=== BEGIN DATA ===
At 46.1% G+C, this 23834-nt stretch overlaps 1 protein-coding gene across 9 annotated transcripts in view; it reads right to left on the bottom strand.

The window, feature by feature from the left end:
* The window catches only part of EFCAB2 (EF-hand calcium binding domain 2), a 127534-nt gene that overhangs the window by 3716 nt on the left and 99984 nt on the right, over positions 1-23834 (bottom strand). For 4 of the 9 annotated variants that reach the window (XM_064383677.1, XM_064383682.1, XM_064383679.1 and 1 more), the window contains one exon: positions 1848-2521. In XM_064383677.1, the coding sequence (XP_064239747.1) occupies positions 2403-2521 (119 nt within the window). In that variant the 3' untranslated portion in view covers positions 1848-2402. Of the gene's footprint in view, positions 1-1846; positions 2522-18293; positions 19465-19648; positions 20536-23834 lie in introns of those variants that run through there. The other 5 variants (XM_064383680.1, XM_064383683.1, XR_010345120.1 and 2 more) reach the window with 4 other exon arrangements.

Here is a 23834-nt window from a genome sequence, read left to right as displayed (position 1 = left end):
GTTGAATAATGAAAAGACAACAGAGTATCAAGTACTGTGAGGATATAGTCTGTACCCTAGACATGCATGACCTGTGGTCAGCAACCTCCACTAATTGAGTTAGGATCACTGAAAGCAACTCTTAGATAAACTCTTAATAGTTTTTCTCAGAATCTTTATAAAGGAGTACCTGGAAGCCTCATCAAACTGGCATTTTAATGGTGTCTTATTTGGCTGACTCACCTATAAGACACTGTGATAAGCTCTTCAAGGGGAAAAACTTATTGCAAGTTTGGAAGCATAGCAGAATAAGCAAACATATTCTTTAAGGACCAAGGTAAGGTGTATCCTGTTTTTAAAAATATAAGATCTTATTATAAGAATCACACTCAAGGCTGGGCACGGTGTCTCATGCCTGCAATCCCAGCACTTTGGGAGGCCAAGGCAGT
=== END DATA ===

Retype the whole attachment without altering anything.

At 46.1% G+C, this 23834-nt stretch overlaps 1 protein-coding gene across 9 annotated transcripts in view; it reads right to left on the bottom strand.

The window, feature by feature from the left end:
* The window catches only part of EFCAB2 (EF-hand calcium binding domain 2), a 127534-nt gene that overhangs the window by 3716 nt on the left and 99984 nt on the right, over positions 1-23834 (bottom strand). For 4 of the 9 annotated variants that reach the window (XM_064383677.1, XM_064383682.1, XM_064383679.1 and 1 more), the window contains one exon: positions 1848-2521. In XM_064383677.1, the coding sequence (XP_064239747.1) occupies positions 2403-2521 (119 nt within the window). In that variant the 3' untranslated portion in view covers positions 1848-2402. Of the gene's footprint in view, positions 1-1846; positions 2522-18293; positions 19465-19648; positions 20536-23834 lie in introns of those variants that run through there. The other 5 variants (XM_064383680.1, XM_064383683.1, XR_010345120.1 and 2 more) reach the window with 4 other exon arrangements.

Here is a 23834-nt window from a genome sequence, read left to right as displayed (position 1 = left end):
GTTGAATAATGAAAAGACAACAGAGTATCAAGTACTGTGAGGATATAGTCTGTACCCTAGACATGCATGACCTGTGGTCAGCAACCTCCACTAATTGAGTTAGGATCACTGAAAGCAACTCTTAGATAAACTCTTAATAGTTTTTCTCAGAATCTTTATAAAGGAGTACCTGGAAGCCTCATCAAACTGGCATTTTAATGGTGTCTTATTTGGCTGACTCACCTATAAGACACTGTGATAAGCTCTTCAAGGGGAAAAACTTATTGCAAGTTTGGAAGCATAGCAGAATAAGCAAACATATTCTTTAAGGACCAAGGTAAGGTGTATCCTGTTTTTAAAAATATAAGATCTTATTATAAGAATCACACTCAAGGCTGGGCACGGTGTCTCATGCCTGCAATCCCAGCACTTTGGGAGGCCAAGGCAGT